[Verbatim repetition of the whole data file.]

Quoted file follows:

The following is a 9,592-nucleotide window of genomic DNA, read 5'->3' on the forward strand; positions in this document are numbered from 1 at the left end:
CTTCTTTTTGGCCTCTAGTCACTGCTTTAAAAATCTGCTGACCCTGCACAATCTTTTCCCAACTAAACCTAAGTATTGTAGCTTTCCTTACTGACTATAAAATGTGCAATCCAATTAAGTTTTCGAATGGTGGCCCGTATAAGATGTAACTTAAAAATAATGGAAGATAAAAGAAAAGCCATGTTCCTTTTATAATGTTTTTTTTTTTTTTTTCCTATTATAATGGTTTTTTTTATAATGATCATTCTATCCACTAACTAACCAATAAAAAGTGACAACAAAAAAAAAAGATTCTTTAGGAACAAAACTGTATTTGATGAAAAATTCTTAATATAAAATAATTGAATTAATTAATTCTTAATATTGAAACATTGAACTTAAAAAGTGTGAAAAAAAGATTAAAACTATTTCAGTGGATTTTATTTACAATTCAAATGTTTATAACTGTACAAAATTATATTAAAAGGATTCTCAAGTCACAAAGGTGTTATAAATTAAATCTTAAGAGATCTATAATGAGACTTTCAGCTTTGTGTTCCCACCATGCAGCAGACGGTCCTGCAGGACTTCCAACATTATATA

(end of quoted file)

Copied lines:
The following is a 9,592-nucleotide window of genomic DNA, read 5'->3' on the forward strand; positions in this document are numbered from 1 at the left end:
CTTCTTTTTGGCCTCTAGTCACTGCTTTAAAAATCTGCTGACCCTGCACAATCTTTTCCCAACTAAACCTAAGTATTGTAGCTTTCCTTACTGACTATAAAATGTGCAATCCAATTAAGTTTTCGAATGGTGGCCCGTATAAGATGTAACTTAAAAATAATGGAAGATAAAAGAAAAGCCATGTTCCTTTTATAATGTTTTTTTTTTTTTTTTCCTATTATAATGGTTTTTTTTATAATGATCATTCTATCCACTAACTAACCAATAAAAAGTGACAACAAAAAAAAAAGATTCTTTAGGAACAAAACTGTATTTGATGAAAAATTCTTAATATAAAATAATTGAATTAATTAATTCTTAATATTGAAACATTGAACTTAAAAAGTGTGAAAAAAAGATTAAAACTATTTCAGTGGATTTTATTTACAATTCAAATGTTTATAACTGTACAAAATTATATTAAAAGGATTCTCAAGTCACAAAGGTGTTATAAATTAAATCTTAAGAGATCTATAATGAGACTTTCAGCTTTGTGTTCCCACCATGCAGCAGACGGTCCTGCAGGACTTCCAACATTATATA